Dieselpunk + Steampunk Culture

In contrast to the contemporary Leica which was evolved from its original concept into a photographic system, the Contax was designed as the heart of a photographic system from the start.

A heavily engineered machine of tremendous complexity, it was Zeiss Ikon's showcase of the technology it possessed. Contax is a brainchild of Dr. Ing. Heinz Küppenbender, its lenses designed by famous Ludwig Bertele. Introduced in 1932, the camera was markedly different from the corresponding Leica.

First and foremost, the shutter:

Vertical, all-metal, it not only gave a faster maximum speed (1/1000s) but also banished the problem of shutter blinds burning. The fact that the shutter ran across the shorter dimension of the format area was a significant factor for achieving this technical feat. The interlocking slats were aligned by specially woven silk ribbons, which were very strong but subject to wear.

Another key features were a bayonet lens mount and a built-in rangefinder with an unusually long base, allowing precise focusing even working with portrait and telephoto lenses (up to 135mm). The multifocal viewfinder, developed for Contax I, is much more convenient and rational than Leica's and has a parallax correction.
But the 1932-1936 model, existing in no less than 6 varieties (Stephen Gandy's brilliant review of the camera is highly recommended) couldn't double the Leica's success. So in 1936 Zeiss Ikon introduced a new, radically reworked camera:

Its chief designer was Hubert Nerwin. It was the first camera with a rangefinder and viewfinder combined in a single window.

The shutter remained much the same, but the maximum speed increased to 1/1250s.

Together with the II model the Contax III appeared with a built-in exposure meter:

It was a great camera, with a superb optics' quality, loved both by the pros and advanced amateurs. It wasn't cheap but a simpler Leica III was just as expensive as a sophisticated Contax.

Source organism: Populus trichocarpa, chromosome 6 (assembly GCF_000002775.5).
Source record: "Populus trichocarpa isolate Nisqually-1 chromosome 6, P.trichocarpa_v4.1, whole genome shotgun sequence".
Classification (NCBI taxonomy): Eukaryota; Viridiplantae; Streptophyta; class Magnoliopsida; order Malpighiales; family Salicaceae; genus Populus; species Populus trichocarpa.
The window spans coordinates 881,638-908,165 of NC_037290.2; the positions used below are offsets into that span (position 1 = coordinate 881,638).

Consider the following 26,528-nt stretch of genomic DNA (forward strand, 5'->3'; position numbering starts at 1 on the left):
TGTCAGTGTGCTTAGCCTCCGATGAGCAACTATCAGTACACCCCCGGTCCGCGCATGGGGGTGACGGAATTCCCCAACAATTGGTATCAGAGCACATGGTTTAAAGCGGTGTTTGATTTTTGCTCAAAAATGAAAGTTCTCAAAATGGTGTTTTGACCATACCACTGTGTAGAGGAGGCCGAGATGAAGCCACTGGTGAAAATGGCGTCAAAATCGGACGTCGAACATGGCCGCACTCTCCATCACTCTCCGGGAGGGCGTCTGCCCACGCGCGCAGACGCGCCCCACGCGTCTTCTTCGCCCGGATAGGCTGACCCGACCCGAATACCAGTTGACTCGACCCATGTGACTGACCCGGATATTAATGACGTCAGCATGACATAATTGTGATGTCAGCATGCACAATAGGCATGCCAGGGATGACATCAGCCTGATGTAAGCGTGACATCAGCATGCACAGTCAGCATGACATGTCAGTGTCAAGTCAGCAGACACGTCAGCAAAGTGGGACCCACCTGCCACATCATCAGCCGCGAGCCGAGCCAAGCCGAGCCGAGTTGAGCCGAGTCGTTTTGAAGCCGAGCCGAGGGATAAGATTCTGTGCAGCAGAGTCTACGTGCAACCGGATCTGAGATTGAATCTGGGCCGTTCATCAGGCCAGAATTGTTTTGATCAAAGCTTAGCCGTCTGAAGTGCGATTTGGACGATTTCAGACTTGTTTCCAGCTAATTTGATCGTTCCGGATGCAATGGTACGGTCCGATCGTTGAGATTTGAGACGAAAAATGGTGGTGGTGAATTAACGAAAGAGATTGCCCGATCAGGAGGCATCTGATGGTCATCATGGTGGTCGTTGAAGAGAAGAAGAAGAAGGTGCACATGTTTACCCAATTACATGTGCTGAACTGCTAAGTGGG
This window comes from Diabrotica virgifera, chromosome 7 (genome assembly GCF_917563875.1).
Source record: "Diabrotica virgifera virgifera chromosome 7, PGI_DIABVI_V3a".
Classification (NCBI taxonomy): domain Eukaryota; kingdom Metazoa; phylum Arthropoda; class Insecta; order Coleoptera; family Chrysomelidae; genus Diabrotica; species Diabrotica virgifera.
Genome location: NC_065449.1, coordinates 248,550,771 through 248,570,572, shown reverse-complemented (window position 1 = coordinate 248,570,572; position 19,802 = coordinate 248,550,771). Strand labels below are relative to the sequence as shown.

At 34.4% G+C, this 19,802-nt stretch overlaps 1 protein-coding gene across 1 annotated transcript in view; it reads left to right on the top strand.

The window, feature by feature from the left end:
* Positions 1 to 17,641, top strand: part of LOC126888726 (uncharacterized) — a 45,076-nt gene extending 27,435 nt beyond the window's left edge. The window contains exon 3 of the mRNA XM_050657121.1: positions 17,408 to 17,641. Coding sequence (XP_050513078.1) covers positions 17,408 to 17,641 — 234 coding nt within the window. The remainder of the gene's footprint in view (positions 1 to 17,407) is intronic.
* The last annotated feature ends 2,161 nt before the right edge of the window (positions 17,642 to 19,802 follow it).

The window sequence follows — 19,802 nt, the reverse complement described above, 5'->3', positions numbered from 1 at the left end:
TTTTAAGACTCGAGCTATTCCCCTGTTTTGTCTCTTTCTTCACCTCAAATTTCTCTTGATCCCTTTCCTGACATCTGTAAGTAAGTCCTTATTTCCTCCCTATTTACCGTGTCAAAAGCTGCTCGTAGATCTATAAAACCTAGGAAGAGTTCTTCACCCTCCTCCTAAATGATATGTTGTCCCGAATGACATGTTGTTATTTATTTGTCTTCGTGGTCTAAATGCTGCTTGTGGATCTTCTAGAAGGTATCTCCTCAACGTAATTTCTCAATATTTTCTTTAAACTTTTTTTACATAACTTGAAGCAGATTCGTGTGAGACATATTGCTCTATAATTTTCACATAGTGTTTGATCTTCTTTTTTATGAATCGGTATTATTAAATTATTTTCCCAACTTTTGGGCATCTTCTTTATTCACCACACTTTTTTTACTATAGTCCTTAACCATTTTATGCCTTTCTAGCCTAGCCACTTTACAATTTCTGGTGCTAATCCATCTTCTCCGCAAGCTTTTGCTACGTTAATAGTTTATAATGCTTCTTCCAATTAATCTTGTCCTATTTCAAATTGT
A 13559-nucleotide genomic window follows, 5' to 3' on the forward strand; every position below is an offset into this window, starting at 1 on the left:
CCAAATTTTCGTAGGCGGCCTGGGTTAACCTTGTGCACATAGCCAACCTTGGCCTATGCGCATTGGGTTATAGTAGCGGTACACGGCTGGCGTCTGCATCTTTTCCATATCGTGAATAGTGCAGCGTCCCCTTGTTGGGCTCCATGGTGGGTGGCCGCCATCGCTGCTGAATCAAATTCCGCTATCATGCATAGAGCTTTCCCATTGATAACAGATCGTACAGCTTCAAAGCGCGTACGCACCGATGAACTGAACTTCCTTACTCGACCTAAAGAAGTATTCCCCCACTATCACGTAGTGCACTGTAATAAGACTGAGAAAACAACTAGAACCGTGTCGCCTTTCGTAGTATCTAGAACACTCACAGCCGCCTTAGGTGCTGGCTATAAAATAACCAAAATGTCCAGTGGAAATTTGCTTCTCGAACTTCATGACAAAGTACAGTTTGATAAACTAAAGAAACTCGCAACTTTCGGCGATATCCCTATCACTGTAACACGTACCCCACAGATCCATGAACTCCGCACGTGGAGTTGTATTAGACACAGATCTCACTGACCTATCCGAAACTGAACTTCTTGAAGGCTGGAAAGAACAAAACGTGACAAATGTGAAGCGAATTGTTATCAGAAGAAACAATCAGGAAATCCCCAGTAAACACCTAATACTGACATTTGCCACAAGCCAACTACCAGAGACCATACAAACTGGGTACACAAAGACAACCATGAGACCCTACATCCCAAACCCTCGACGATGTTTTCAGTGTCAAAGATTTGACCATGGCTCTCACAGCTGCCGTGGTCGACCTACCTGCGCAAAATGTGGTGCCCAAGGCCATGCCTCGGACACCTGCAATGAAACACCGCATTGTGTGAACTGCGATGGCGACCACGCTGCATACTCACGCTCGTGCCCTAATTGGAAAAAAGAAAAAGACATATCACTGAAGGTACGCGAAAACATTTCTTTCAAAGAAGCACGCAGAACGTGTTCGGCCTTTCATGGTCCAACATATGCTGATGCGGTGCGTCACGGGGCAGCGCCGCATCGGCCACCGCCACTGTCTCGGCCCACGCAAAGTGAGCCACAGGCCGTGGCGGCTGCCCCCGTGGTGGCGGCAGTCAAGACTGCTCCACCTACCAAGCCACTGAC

During the WWII, the Zeiss works in Saxony were heavily damaged by the Allied bombings. After the war, factory equipment was taken by the Soviets (see below), but the Contax came back in 1947, in the Western Zone. In 1950, it was modified:

As we see here, the Contax IIa was smaller and lighter than its predecessor. It had an improved, quieter shutter. The IIIa model was a revamped III:

Right from the start, the Contax was a system camera with all kinds of attachments - like this 1950s stereo attachment:

Among the great photogs who used the Contax, I'll name just two - Margaret Bourke-White:

and Robert Capa:

The last German Contax rangefinder camera was built in 1961.
In the USSR, the Contax production started in 1947 at the Arsenal works in Kiev. The camera was an exact copy of the prewar model, initially built from original German parts:

It also existed in two versions - with (below) and without (above) an exposure meter.

In 1962 there the Arsenal engineers designed a camera with an external bayonet mount and TTL metering:

It never went into production.
Later, in 1968, the Kiev 5 was introduced, with a reworked top, housing a huge lightmeter (something like the Canon 7):

It faded away in 1970s. The basic model with a few minor improvements and (alas!) degraded assembly quality, survived through the end of 1980s:

Thanks to Stephen Gandy, L David Tomei, Wiki, and Camerapedia teams for valuable info and photos.

More pictures in the Cameras II album.

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Comment by lord_k on June 15, 2013 at 3:36am

My pleasure!

Comment by L David Tomei on June 15, 2013 at 3:21am

My compliments on a very nice writeup on the Contax.  David

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